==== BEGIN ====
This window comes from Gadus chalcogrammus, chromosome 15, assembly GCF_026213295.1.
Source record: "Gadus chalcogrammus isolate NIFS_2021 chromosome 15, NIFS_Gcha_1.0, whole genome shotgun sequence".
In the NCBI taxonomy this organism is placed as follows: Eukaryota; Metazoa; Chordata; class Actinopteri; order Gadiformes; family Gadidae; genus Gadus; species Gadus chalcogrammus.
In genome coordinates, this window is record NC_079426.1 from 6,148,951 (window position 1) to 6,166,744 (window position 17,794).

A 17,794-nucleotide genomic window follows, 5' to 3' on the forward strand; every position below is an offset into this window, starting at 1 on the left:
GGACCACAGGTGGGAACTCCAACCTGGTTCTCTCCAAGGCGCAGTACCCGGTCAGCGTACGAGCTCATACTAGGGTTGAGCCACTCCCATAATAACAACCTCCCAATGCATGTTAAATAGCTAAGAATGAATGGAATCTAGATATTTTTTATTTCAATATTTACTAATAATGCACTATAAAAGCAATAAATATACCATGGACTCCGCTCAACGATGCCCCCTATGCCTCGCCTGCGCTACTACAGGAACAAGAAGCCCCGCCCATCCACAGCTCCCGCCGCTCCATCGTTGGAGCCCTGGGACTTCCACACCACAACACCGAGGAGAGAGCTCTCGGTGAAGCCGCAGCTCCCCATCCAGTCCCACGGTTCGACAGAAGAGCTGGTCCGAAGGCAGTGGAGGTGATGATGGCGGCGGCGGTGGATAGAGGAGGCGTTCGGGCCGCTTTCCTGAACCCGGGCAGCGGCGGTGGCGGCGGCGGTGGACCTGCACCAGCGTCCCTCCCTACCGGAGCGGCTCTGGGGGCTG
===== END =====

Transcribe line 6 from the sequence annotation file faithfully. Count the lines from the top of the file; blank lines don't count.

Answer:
GGACCACAGGTGGGAACTCCAACCTGGTTCTCTCCAAGGCGCAGTACCCGGTCAGCGTACGAGCTCATACTAGGGTTGAGCCACTCCCATAATAACAACCTCCCAATGCATGTTAAATAGCTAAGAATGAATGGAATCTAGATATTTTTTATTTCAATATTTACTAATAATGCACTATAAAAGCAATAAATATACCATGGACTCCGCTCAACGATGCCCCCTATGCCTCGCCTGCGCTACTACAGGAACAAGAAGCCCCGCCCATCCACAGCTCCCGCCGCTCCATCGTTGGAGCCCTGGGACTTCCACACCACAACACCGAGGAGAGAGCTCTCGGTGAAGCCGCAGCTCCCCATCCAGTCCCACGGTTCGACAGAAGAGCTGGTCCGAAGGCAGTGGAGGTGATGATGGCGGCGGCGGTGGATAGAGGAGGCGTTCGGGCCGCTTTCCTGAACCCGGGCAGCGGCGGTGGCGGCGGCGGTGGACCTGCACCAGCGTCCCTCCCTACCGGAGCGGCTCTGGGGGCTG